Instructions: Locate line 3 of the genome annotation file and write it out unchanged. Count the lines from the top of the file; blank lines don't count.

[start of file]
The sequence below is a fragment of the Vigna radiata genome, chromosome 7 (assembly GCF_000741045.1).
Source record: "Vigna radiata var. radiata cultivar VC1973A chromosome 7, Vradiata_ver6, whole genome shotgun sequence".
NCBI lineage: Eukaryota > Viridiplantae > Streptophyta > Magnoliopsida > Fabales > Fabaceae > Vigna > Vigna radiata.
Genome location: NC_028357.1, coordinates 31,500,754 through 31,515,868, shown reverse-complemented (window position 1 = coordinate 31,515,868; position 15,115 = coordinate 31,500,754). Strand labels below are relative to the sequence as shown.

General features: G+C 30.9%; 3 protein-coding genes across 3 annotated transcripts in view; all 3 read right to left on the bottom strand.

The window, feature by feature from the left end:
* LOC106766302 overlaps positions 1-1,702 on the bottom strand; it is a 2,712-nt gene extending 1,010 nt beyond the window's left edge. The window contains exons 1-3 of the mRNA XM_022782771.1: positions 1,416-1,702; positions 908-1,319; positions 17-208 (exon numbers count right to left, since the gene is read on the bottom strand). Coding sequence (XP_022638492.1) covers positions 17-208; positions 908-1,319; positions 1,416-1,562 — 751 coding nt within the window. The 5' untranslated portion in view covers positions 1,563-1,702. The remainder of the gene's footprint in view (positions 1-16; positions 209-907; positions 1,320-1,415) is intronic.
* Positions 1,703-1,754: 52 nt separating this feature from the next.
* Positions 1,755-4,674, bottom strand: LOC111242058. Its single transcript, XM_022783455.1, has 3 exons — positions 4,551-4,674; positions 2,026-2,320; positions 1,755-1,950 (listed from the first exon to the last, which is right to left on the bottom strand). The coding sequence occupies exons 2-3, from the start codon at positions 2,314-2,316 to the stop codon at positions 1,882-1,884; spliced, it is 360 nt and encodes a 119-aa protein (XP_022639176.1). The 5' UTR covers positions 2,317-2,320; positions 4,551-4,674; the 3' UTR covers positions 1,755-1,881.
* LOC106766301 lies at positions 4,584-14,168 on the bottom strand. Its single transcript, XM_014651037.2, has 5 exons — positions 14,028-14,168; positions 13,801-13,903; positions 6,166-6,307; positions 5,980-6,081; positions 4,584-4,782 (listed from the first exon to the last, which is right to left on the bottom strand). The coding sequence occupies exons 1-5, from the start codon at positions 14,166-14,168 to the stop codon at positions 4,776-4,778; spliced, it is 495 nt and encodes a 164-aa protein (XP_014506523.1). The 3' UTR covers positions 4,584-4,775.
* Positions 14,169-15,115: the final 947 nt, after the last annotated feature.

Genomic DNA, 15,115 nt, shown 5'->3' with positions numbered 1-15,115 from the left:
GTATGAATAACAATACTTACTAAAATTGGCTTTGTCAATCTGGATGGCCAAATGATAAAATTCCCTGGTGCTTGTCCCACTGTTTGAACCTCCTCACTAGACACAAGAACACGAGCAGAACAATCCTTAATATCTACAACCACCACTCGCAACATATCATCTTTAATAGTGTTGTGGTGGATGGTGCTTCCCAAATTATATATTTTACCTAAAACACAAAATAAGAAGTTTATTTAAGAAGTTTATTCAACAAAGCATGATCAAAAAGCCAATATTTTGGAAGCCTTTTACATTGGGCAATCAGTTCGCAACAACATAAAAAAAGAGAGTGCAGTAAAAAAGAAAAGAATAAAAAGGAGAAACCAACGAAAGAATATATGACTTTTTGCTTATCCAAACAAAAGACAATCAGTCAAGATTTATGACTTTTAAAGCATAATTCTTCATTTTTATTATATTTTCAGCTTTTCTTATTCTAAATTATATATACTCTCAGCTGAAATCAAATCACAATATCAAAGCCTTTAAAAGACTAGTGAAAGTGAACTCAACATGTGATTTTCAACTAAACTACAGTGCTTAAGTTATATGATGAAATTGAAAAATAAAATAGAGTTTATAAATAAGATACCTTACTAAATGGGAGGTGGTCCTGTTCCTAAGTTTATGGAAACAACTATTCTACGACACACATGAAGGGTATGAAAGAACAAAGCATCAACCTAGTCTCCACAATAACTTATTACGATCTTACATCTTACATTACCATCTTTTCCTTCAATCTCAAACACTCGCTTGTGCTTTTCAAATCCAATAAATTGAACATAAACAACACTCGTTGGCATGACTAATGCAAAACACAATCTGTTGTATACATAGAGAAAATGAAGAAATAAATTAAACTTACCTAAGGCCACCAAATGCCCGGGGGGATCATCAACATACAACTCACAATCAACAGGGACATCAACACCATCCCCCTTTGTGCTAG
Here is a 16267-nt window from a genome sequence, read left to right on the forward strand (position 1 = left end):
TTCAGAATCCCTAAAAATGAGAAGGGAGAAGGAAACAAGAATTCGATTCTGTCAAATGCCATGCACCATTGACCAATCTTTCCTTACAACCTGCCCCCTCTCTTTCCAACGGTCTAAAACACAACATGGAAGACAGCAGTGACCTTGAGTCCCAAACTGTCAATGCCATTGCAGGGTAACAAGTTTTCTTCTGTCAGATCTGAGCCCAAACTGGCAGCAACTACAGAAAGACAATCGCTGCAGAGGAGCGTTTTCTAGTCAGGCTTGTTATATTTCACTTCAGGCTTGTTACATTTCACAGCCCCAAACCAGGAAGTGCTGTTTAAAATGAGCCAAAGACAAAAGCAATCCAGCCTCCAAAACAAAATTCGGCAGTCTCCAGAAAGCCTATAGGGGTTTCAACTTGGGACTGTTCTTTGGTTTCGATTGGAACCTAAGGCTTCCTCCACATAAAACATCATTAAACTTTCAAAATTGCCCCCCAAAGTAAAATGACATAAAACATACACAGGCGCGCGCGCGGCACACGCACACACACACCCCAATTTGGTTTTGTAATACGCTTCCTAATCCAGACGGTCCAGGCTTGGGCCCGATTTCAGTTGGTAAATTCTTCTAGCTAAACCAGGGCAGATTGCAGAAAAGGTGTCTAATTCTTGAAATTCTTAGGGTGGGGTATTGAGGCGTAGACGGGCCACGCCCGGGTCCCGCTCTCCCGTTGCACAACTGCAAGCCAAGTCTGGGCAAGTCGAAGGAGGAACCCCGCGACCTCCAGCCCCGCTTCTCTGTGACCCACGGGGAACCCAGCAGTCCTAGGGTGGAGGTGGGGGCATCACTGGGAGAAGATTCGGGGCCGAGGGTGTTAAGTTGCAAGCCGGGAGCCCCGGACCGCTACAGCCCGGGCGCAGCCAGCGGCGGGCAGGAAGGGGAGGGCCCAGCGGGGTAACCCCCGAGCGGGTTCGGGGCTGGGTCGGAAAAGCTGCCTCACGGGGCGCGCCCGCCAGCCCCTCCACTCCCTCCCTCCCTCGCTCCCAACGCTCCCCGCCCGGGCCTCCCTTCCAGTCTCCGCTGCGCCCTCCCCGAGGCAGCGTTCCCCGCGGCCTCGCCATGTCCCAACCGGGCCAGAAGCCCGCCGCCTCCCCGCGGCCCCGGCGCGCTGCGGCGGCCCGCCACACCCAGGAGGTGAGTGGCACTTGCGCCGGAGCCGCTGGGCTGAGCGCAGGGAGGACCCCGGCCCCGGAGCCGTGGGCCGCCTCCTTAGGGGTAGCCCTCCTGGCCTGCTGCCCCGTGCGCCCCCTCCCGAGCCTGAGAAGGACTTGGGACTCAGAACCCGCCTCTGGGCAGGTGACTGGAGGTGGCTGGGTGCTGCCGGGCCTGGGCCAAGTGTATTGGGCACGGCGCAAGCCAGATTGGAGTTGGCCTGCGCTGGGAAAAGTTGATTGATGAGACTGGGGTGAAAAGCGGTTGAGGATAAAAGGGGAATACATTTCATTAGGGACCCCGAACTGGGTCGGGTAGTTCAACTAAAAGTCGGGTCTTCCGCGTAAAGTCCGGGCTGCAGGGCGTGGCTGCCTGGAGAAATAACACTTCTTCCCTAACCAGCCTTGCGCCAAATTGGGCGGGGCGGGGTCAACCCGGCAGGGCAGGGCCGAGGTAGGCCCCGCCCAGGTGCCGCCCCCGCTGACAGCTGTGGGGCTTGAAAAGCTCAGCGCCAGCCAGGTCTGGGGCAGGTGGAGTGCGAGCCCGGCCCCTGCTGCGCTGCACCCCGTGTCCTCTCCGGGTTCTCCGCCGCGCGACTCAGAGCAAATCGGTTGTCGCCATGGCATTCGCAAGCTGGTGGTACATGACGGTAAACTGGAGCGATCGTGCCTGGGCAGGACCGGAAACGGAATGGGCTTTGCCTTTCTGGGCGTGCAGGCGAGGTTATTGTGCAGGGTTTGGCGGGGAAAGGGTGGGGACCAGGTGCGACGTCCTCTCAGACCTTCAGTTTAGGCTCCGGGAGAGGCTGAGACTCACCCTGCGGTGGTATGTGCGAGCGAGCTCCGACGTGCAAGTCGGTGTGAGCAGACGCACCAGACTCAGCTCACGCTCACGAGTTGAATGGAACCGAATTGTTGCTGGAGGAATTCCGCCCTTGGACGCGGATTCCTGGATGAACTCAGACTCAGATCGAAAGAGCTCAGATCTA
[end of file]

NCBI lineage: Eukaryota > Viridiplantae > Streptophyta > Magnoliopsida > Fabales > Fabaceae > Vigna > Vigna radiata.